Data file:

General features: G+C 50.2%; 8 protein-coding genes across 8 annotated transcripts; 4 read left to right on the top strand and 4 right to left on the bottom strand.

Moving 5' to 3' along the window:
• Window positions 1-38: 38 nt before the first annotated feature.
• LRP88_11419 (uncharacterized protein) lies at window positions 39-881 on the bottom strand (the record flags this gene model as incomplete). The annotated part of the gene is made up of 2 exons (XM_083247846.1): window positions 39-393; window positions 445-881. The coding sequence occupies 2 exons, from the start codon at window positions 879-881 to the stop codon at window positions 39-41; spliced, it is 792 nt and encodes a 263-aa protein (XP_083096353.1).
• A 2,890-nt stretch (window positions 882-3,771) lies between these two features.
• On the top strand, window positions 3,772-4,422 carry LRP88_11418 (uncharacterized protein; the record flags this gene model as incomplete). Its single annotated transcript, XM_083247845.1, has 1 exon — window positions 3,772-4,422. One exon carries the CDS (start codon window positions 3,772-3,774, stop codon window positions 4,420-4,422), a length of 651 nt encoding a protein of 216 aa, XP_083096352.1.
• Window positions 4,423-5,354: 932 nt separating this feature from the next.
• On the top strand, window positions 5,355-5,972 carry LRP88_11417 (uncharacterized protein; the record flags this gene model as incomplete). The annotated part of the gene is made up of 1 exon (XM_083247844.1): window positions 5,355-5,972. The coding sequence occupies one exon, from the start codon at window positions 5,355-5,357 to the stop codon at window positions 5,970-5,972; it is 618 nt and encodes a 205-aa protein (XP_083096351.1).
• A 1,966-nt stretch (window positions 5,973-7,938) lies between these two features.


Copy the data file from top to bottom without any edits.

General features: G+C 50.2%; 8 protein-coding genes across 8 annotated transcripts; 4 read left to right on the top strand and 4 right to left on the bottom strand.

Moving 5' to 3' along the window:
• Window positions 1-38: 38 nt before the first annotated feature.
• LRP88_11419 (uncharacterized protein) lies at window positions 39-881 on the bottom strand (the record flags this gene model as incomplete). The annotated part of the gene is made up of 2 exons (XM_083247846.1): window positions 39-393; window positions 445-881. The coding sequence occupies 2 exons, from the start codon at window positions 879-881 to the stop codon at window positions 39-41; spliced, it is 792 nt and encodes a 263-aa protein (XP_083096353.1).
• A 2,890-nt stretch (window positions 882-3,771) lies between these two features.
• On the top strand, window positions 3,772-4,422 carry LRP88_11418 (uncharacterized protein; the record flags this gene model as incomplete). Its single annotated transcript, XM_083247845.1, has 1 exon — window positions 3,772-4,422. One exon carries the CDS (start codon window positions 3,772-3,774, stop codon window positions 4,420-4,422), a length of 651 nt encoding a protein of 216 aa, XP_083096352.1.
• Window positions 4,423-5,354: 932 nt separating this feature from the next.
• On the top strand, window positions 5,355-5,972 carry LRP88_11417 (uncharacterized protein; the record flags this gene model as incomplete). The annotated part of the gene is made up of 1 exon (XM_083247844.1): window positions 5,355-5,972. The coding sequence occupies one exon, from the start codon at window positions 5,355-5,357 to the stop codon at window positions 5,970-5,972; it is 618 nt and encodes a 205-aa protein (XP_083096351.1).
• A 1,966-nt stretch (window positions 5,973-7,938) lies between these two features.